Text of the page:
Court that upheld the FDA’s approach: Otsuka Pharm. Co., Ltd. v. Burwell, 302 F. Supp. 3d 375 (D.D.C. 2016).  In this decision, Otsuka, which had exclusivity over the antipsychotic Abilify Maintena, attempted to challenge the FDA’s approval of rival Alkermes’ version, Aristada.[7]  The FDA, relying on its usual “active moiety” approach, had reasoned that each drug technically had different active moieties, although both metabolized to become the same substance in the body, and thus granted NCE to Aristada.[8]  The D.C. Circuit affirmed the district court’s finding and the FDA’s interpretation of the statute on appeal.[9]  The case therefore represents how courts have continued to accept the FDA’s regulation-based “active moiety” interpretation, finding it to be reasonable.[10] 

Court that questioned the FDA’s approach: Amarin v. FDA. In this case,[11] the FDA had divided a previously approved active ingredient into multiple active moieties.  Then, it denied exclusivity to a new drug with an active moiety in the previously approved active ingredient.  In doing so, the FDA, as per its normal approach, made its exclusivity determination based on an interpretation of “active ingredient” to mean “active moiety.”[12]  However, the court disagreed with the FDA’s denial and was critical of the FDA’s “active moiety” interpretation, stating that “the FDA’s ‘active moiety’ approach could not be reconciled with the statutory text.”[13] The court wrote at various points that the FDA had made “no attempt to explain how its approach [furthered] Congress’s purposes or [was] otherwise a reasonable policy choice,”[14] and had created a “mind-numbing muddle,”[15] “[depriving the statute] of any coherent meaning.”[16]  These statements point to an instance where the court was more skeptical of the FDA’s approach, which may have played a part in how the court held.  Ultimately, the court remanded the action to the FDA for proceedings consistent with its opinion.[17]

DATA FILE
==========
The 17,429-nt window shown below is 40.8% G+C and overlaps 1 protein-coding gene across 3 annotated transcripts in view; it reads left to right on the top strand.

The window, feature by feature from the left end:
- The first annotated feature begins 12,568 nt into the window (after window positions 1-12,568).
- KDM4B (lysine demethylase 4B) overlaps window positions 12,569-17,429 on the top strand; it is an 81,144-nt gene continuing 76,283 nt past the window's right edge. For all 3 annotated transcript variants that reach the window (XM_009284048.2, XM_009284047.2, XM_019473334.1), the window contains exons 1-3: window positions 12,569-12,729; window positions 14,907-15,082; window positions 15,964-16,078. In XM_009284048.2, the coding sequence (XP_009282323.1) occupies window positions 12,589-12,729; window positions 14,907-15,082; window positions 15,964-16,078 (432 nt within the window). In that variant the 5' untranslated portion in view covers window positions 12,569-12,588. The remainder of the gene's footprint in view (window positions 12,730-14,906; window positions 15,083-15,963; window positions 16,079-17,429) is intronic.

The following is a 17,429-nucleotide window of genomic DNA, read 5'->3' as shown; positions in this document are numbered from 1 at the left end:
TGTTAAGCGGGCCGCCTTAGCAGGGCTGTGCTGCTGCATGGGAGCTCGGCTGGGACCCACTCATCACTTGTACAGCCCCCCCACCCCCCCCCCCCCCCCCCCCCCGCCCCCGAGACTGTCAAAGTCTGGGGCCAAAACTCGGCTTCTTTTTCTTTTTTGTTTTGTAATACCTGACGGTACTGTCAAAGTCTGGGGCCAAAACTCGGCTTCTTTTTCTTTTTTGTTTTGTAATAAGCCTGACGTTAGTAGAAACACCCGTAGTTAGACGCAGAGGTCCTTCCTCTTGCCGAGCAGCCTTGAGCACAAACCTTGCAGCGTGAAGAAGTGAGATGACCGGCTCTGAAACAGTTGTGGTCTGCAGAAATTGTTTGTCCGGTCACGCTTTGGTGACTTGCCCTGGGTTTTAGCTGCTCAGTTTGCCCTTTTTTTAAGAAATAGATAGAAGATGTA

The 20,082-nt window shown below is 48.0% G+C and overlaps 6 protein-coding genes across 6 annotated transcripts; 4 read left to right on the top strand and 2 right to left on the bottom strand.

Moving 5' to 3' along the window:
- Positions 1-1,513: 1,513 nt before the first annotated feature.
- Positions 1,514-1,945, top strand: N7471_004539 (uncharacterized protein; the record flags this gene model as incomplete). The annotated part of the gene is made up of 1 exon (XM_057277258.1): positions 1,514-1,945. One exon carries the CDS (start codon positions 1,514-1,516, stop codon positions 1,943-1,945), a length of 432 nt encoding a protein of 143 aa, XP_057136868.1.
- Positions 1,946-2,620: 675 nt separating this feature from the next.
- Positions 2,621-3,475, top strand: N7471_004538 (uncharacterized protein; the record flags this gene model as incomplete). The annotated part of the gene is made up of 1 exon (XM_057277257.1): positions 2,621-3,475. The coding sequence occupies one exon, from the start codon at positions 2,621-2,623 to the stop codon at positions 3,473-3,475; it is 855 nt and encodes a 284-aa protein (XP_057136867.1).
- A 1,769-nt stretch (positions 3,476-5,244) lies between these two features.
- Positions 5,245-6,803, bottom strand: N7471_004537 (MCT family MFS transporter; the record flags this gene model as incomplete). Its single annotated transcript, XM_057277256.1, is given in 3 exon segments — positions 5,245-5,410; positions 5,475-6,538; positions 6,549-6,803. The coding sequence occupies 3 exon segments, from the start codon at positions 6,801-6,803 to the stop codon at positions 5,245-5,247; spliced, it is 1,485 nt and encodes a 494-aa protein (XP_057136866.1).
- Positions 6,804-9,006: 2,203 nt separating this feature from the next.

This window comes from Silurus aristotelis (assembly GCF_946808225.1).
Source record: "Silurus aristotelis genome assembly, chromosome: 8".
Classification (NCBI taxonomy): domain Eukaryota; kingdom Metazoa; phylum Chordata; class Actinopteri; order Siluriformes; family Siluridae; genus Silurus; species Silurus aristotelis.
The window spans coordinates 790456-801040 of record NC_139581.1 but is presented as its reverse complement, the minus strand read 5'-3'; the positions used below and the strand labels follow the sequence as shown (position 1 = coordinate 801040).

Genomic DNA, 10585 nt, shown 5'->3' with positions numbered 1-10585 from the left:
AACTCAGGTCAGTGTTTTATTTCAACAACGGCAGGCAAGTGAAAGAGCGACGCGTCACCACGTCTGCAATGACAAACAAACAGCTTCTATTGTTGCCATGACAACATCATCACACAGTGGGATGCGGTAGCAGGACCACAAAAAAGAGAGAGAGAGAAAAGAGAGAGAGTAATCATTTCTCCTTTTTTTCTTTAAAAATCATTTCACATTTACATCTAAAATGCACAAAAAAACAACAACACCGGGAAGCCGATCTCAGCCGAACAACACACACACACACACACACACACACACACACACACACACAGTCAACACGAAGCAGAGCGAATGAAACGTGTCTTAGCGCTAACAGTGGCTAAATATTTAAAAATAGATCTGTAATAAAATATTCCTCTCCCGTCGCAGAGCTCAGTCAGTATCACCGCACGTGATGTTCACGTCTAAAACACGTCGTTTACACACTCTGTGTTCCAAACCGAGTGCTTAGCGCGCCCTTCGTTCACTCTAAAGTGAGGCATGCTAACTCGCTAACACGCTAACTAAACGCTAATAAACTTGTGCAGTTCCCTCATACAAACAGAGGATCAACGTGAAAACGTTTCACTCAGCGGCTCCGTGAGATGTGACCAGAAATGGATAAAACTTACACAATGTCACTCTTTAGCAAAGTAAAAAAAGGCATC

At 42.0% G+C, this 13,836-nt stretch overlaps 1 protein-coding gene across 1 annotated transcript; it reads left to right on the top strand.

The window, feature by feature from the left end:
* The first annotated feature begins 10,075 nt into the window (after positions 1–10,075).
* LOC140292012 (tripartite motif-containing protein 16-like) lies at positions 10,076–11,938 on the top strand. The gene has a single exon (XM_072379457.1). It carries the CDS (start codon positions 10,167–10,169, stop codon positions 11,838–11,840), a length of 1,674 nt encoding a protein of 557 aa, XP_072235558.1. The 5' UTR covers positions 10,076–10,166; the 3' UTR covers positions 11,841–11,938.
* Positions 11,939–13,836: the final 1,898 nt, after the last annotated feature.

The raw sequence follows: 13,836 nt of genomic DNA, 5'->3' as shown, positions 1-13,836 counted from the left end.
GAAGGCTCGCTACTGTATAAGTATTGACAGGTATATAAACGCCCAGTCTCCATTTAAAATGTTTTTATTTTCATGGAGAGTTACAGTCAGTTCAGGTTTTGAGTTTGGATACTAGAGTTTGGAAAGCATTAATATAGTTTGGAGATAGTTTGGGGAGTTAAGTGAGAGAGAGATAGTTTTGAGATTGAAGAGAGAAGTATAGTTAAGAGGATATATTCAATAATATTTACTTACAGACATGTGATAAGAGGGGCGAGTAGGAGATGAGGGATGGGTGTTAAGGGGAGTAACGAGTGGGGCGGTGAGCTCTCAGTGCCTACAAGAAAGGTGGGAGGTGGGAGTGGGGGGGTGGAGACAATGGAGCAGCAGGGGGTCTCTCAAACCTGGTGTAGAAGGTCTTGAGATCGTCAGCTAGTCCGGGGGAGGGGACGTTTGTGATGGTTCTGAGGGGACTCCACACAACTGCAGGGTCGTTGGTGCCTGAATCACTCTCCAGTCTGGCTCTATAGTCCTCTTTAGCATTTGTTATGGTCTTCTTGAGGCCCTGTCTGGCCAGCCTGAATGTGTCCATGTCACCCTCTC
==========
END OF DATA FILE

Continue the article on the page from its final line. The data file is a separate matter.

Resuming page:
Some Clarity For The “Active Moiety” Approach

Because the Ensuring Innovation Act codifies the FDA’s regulatory interpretation of the statute, a challenger will no longer be able to argue that the FDA regulation is an impermissible reading of the statute, nor is a court likely to find that it is.  Under the new legislation, the FDA’s reliance on its “active moiety” approach in making its exclusivity determination has statutory support.   Thus, the fact that the FDA’s regulation is different from the statute should no longer have an impact on a court’s decision in the future.  Those looking to overturn FDA decisions will not be able to point to the Amarin court’s criticism that the FDA regulation is contrary to the statute.  The FDA’s regulation now tracks the statute because by passing the Ensuring Innovation Act, Congress has now explicitly ratified the FDA’s interpretation of the “active ingredient” language in the FDCA.   Although judicial outcomes under the new regime will most likely continue to be fact-specific, as they have been in the past, the FDA’s regulatory definition is now supported explicitly by the statute.